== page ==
We woke up Monday morning to Bob Woodward's piece in The Washington Post revealing details of Gen. Stanley McChrystal's report to President Obama on Afghanistan strategy. As luck would have it, we had three guests in our first hour with a few things to say about the McChrystal memo. Daniel Ellsberg, who leaked the Pentagon Papers in 1971, was with us. And so was Lawrence Wilkerson, the retired US Army colonel who was Colin Powell's chief of staff at the State Department from 2002 to 2005, and who has since become a prominent critic of the Iraq war and of the strategy in Afghanistan.
Wilkerson finds the idea of adding more troops to Afghanistan, even with a new counterinsurgency strategy, unpromising to say the least. "I don't see how we, with present troop levels, or even increased troop levels, can accomplish these objectives," Wilkerson said. On the question of a deepening U.S. commitment, he said:
I see this as a recipe for another situation where 18 months to two years down the road, we're examining our navels. And trying to figure out, why the heck did we do this? Because we're no further down that road than we were at the present time.
In fact we may even be in a worse situation. We've got an illegitimate government now, by our own making.... We are now, as we were in Vietnam, supporting an illegitimate government. We are an occupier. The Afghans are going to grow more and more discomfited with us, the longer we stay….
Those Vietnam echoes kept coming back during the course of the hour. Later, we were joined by The New Yorker's George Packer, who writes in the current issue about Richard Holbrooke, the special U.S. representative to Afghanistan and Pakistan, and how Holbrooke's early experience in Vietnam helped shape his approach to the Af-Pak mission. Packer told us that he and Holbrooke spoke a lot about Vietnam in their conversations, and that the Obama administration is quite aware of the ghosts:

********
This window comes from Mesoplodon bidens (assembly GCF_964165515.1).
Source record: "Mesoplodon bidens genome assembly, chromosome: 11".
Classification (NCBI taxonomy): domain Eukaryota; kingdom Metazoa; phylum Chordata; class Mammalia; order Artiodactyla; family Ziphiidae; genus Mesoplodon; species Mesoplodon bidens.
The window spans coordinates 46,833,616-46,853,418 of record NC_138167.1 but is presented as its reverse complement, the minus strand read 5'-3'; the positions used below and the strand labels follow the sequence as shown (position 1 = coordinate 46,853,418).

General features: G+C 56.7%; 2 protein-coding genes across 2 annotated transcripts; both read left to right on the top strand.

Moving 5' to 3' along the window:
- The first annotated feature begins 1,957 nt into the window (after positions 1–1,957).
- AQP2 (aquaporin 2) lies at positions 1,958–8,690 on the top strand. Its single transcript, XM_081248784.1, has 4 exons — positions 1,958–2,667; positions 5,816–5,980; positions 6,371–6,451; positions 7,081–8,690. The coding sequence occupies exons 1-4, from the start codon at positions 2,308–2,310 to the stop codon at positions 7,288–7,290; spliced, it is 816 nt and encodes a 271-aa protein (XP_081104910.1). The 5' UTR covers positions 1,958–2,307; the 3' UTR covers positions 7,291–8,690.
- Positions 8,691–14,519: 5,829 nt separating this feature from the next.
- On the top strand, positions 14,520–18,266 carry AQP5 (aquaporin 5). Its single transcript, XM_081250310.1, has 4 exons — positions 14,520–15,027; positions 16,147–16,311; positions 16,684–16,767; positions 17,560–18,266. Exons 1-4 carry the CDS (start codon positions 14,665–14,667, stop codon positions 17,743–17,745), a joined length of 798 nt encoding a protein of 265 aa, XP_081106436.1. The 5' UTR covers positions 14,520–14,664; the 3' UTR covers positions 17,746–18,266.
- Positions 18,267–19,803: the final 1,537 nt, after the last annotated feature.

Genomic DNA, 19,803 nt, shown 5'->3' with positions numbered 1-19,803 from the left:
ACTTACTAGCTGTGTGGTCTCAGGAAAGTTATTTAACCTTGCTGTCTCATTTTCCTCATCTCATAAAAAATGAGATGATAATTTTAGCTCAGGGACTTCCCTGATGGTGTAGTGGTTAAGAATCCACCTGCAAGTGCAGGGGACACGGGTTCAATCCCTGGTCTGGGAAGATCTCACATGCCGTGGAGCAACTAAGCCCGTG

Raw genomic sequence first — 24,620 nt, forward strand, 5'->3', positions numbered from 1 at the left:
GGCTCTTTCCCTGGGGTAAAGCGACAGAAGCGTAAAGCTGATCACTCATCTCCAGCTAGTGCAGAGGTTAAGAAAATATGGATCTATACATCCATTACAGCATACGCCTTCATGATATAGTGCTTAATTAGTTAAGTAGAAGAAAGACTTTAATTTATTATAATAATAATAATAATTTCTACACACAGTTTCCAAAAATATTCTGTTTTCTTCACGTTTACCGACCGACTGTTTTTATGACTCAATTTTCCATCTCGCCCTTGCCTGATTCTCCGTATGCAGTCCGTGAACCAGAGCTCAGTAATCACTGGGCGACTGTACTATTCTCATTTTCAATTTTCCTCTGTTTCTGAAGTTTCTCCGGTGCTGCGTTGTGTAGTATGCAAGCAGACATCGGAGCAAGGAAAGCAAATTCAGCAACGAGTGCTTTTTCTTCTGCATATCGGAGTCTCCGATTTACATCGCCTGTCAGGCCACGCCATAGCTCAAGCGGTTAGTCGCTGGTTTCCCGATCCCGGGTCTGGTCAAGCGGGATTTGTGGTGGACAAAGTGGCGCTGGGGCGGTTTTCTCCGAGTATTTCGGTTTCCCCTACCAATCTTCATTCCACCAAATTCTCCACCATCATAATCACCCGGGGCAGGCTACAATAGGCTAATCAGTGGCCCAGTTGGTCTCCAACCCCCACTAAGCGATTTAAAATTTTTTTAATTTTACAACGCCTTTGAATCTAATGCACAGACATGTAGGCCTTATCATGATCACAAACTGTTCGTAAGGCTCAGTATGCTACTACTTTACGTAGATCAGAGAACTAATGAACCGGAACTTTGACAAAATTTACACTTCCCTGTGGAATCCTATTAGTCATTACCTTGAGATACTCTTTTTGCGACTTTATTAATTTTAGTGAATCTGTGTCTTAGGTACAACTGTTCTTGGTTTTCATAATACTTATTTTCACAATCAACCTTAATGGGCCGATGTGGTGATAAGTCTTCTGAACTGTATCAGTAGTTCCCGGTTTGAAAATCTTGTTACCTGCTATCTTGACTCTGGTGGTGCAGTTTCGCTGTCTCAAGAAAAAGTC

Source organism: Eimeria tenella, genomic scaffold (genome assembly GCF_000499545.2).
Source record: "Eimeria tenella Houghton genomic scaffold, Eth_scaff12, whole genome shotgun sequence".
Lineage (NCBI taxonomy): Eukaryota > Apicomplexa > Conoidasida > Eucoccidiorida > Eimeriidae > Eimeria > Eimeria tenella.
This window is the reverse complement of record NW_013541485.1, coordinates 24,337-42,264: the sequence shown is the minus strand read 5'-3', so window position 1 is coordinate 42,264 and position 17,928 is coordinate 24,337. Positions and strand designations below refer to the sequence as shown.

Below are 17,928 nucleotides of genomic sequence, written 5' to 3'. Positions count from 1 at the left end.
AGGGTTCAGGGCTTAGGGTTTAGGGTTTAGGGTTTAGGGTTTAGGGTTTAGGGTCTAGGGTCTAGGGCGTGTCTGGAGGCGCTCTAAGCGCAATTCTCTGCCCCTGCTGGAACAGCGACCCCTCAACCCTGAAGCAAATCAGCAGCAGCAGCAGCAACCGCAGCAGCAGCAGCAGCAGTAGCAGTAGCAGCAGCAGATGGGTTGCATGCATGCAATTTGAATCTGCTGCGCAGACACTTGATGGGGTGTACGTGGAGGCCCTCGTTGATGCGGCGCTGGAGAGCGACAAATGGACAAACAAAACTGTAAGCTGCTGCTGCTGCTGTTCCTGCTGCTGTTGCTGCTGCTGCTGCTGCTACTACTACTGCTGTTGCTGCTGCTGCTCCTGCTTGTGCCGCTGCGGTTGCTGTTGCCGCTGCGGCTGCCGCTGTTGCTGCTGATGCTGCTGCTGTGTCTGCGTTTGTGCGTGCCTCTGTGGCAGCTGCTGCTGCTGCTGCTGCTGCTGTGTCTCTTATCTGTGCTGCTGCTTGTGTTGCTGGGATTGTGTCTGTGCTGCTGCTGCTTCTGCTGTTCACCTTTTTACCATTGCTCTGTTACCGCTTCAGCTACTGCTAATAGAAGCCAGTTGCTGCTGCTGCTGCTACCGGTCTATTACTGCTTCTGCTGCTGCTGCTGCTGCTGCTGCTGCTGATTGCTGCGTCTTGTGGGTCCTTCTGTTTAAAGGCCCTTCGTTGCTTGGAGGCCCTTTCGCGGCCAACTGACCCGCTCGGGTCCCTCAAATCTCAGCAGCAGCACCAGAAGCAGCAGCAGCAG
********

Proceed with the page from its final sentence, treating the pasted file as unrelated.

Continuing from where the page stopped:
I can assure you that when the administration carried out its strategy review earlier this year, Vietnam was on their minds.... The strategy review was worried that this could be, you know, the LBJ syndrome of gradual escalation that leads to political disaster at home.
Packer went on to offer his own guess at what Holbrooke may be aiming for, based on their conversations:
My guess is, and it's only a guess, is he is shooting to get into a situation where negotiations are going to happen. That's what he ended up trying for as a junior member of the state department in Vietnam, and I'm guessing that is the ultimate goal here — that politically, he wants to get the United States into a situation where bringing in Pakistan, bringing in some of the other neighbors -- including Iran and India, maybe even bringing in China -- there's a regional solution that gives Pakistan certain security guarantees. And in exchange Pakistan begins to push its friends in the Afghan Taliban toward a negotiation that could lead to a political settlement. I don't think Richard Holbrooke imagines we're going to win this war militarily.
The full hour with Ellsberg, Wilkerson, and Packer is well worth a listen. Tell us what you think.